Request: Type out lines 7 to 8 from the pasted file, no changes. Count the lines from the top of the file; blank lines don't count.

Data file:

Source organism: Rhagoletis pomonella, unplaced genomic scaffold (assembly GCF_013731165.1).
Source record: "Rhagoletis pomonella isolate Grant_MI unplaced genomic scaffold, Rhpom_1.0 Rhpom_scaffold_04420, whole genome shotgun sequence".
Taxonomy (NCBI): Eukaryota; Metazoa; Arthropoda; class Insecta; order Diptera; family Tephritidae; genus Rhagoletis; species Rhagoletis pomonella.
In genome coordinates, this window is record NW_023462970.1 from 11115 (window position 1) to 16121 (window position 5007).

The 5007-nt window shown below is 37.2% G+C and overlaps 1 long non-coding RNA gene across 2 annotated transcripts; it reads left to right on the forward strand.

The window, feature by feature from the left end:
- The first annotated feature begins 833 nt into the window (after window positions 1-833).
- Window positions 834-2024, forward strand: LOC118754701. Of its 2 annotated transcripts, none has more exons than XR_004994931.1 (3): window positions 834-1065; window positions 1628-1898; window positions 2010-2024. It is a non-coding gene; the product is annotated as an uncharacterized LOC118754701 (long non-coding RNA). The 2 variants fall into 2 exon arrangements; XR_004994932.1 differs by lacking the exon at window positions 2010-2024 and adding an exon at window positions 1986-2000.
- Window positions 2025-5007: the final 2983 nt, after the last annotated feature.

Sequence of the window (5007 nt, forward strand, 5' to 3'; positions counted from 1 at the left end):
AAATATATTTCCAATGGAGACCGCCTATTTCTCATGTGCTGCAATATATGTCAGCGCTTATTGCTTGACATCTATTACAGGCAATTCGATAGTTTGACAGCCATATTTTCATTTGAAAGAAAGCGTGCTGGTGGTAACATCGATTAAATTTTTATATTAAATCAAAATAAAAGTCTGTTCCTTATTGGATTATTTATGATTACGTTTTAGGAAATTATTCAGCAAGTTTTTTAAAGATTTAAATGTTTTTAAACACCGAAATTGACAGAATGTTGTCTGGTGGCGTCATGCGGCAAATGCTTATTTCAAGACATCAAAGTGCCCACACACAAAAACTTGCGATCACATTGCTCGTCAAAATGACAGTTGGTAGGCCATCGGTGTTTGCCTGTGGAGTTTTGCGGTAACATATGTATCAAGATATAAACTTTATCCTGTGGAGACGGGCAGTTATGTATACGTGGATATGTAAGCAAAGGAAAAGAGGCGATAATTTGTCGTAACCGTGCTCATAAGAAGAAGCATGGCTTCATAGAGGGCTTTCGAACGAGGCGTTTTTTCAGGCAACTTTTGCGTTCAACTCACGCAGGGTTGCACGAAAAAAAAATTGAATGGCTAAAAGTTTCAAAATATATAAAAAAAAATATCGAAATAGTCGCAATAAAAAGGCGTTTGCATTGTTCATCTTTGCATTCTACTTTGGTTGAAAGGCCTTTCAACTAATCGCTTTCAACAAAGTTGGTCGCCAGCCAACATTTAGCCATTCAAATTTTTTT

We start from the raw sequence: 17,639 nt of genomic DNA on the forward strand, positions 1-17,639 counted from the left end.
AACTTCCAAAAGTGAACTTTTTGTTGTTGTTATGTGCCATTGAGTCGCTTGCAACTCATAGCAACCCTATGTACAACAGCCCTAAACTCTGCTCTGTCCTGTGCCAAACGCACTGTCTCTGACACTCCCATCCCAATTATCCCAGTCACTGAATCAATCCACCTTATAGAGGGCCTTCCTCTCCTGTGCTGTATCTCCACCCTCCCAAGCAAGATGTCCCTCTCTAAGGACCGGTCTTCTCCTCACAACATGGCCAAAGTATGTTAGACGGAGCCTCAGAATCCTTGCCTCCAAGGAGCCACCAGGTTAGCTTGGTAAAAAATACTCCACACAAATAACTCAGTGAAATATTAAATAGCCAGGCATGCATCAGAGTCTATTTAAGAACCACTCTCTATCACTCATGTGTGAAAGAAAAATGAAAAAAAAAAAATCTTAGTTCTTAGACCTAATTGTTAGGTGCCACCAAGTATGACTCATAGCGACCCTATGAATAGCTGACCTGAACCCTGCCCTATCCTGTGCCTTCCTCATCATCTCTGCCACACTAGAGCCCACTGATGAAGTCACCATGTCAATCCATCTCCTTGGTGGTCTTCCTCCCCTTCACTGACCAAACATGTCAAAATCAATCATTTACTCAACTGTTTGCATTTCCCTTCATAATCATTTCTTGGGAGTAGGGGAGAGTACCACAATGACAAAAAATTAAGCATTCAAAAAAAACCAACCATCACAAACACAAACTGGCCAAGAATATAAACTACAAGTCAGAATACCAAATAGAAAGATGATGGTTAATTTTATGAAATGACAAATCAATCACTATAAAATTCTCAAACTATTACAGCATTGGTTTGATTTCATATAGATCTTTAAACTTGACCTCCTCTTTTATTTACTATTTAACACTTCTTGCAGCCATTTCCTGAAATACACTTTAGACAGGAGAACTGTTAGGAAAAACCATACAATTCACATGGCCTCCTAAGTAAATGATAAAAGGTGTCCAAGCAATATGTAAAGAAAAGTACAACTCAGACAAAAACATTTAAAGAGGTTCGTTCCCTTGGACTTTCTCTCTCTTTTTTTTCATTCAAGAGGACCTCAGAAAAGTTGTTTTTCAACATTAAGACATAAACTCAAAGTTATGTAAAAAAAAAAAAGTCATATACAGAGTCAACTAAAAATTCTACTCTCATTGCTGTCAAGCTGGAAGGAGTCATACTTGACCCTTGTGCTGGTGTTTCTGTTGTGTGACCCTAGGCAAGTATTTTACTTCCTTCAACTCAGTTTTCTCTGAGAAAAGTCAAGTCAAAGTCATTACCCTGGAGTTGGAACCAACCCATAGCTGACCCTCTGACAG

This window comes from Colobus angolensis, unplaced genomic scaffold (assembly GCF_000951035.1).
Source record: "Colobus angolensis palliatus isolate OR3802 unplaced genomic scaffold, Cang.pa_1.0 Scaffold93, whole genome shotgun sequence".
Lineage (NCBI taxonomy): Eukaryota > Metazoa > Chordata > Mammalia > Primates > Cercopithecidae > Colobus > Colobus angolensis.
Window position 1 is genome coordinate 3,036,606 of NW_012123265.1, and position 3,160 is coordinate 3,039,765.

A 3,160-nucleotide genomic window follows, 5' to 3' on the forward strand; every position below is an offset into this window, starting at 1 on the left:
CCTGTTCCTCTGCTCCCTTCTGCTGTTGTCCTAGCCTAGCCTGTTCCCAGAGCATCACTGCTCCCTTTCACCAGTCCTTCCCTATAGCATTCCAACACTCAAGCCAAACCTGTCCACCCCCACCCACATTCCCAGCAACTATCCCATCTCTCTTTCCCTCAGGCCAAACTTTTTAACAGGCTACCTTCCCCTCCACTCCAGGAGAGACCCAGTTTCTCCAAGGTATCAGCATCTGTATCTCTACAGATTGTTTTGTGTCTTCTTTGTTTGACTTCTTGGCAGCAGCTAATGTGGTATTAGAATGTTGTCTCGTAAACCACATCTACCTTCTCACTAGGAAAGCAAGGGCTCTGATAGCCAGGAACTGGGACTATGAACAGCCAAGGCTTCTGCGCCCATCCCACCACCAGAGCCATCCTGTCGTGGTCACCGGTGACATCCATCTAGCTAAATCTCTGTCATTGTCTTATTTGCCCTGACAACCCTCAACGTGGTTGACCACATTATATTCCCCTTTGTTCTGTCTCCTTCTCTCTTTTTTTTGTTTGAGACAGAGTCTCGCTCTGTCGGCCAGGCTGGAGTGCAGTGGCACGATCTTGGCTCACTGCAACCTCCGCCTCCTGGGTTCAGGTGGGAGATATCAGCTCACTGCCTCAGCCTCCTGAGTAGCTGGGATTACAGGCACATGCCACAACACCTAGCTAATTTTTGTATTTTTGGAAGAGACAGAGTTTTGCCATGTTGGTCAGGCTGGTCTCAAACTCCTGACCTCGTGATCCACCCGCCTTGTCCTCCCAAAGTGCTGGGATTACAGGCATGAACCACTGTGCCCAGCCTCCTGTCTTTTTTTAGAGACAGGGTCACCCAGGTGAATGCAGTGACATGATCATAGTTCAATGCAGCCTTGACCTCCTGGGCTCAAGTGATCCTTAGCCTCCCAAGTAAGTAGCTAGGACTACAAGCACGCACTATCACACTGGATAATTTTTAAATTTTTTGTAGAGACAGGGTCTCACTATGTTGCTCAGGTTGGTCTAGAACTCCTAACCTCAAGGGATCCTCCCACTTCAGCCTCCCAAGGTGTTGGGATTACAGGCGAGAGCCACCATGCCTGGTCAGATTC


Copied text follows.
- The first annotated feature begins 833 nt into the window (after window positions 1-833).
- Window positions 834-2024, forward strand: LOC118754701. Of its 2 annotated transcripts, none has more exons than XR_004994931.1 (3): window positions 834-1065; window positions 1628-1898; window positions 2010-2024. It is a non-coding gene; the product is annotated as an uncharacterized LOC118754701 (long non-coding RNA). The 2 variants fall into 2 exon arrangements; XR_004994932.1 differs by lacking the exon at window positions 2010-2024 and adding an exon at window positions 1986-2000.